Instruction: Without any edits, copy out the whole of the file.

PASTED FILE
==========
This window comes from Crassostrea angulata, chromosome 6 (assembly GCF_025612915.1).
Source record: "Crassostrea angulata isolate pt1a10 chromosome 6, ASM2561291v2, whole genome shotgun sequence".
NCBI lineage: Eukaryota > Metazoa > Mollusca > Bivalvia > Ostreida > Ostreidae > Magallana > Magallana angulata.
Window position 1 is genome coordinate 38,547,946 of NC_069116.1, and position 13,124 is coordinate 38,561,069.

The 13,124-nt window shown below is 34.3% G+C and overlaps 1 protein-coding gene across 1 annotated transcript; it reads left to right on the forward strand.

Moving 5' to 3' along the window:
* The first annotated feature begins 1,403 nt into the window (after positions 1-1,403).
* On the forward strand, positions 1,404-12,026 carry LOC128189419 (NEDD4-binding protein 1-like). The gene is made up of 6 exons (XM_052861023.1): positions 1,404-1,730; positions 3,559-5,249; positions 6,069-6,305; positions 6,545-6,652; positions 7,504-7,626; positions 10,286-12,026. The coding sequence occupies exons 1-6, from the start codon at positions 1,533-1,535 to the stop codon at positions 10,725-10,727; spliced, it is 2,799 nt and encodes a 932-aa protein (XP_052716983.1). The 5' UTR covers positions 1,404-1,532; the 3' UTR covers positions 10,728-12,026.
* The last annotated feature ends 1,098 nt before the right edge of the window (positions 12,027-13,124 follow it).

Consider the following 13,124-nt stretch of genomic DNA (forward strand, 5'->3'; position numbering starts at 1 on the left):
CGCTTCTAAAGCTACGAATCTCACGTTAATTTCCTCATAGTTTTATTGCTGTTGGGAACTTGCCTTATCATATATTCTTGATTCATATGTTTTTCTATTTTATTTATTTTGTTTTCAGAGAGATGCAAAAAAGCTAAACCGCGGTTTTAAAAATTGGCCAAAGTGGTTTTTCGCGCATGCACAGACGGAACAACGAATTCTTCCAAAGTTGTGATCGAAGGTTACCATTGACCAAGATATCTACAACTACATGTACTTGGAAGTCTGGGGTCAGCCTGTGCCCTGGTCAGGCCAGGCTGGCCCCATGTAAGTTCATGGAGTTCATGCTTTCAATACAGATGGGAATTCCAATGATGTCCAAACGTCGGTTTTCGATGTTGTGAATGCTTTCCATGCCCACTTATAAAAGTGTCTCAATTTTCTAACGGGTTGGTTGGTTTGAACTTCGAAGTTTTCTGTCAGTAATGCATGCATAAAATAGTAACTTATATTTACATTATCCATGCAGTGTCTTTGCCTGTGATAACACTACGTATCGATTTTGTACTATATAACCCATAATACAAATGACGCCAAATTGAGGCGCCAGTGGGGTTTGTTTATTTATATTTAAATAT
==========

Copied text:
This window comes from Crassostrea angulata, chromosome 6 (assembly GCF_025612915.1).
Source record: "Crassostrea angulata isolate pt1a10 chromosome 6, ASM2561291v2, whole genome shotgun sequence".
NCBI lineage: Eukaryota > Metazoa > Mollusca > Bivalvia > Ostreida > Ostreidae > Magallana > Magallana angulata.
Window position 1 is genome coordinate 38,547,946 of NC_069116.1, and position 13,124 is coordinate 38,561,069.

The 13,124-nt window shown below is 34.3% G+C and overlaps 1 protein-coding gene across 1 annotated transcript; it reads left to right on the forward strand.

Moving 5' to 3' along the window:
* The first annotated feature begins 1,403 nt into the window (after positions 1-1,403).
* On the forward strand, positions 1,404-12,026 carry LOC128189419 (NEDD4-binding protein 1-like). The gene is made up of 6 exons (XM_052861023.1): positions 1,404-1,730; positions 3,559-5,249; positions 6,069-6,305; positions 6,545-6,652; positions 7,504-7,626; positions 10,286-12,026. The coding sequence occupies exons 1-6, from the start codon at positions 1,533-1,535 to the stop codon at positions 10,725-10,727; spliced, it is 2,799 nt and encodes a 932-aa protein (XP_052716983.1). The 5' UTR covers positions 1,404-1,532; the 3' UTR covers positions 10,728-12,026.
* The last annotated feature ends 1,098 nt before the right edge of the window (positions 12,027-13,124 follow it).

Consider the following 13,124-nt stretch of genomic DNA (forward strand, 5'->3'; position numbering starts at 1 on the left):
CGCTTCTAAAGCTACGAATCTCACGTTAATTTCCTCATAGTTTTATTGCTGTTGGGAACTTGCCTTATCATATATTCTTGATTCATATGTTTTTCTATTTTATTTATTTTGTTTTCAGAGAGATGCAAAAAAGCTAAACCGCGGTTTTAAAAATTGGCCAAAGTGGTTTTTCGCGCATGCACAGACGGAACAACGAATTCTTCCAAAGTTGTGATCGAAGGTTACCATTGACCAAGATATCTACAACTACATGTACTTGGAAGTCTGGGGTCAGCCTGTGCCCTGGTCAGGCCAGGCTGGCCCCATGTAAGTTCATGGAGTTCATGCTTTCAATACAGATGGGAATTCCAATGATGTCCAAACGTCGGTTTTCGATGTTGTGAATGCTTTCCATGCCCACTTATAAAAGTGTCTCAATTTTCTAACGGGTTGGTTGGTTTGAACTTCGAAGTTTTCTGTCAGTAATGCATGCATAAAATAGTAACTTATATTTACATTATCCATGCAGTGTCTTTGCCTGTGATAACACTACGTATCGATTTTGTACTATATAACCCATAATACAAATGACGCCAAATTGAGGCGCCAGTGGGGTTTGTTTATTTATATTTAAATAT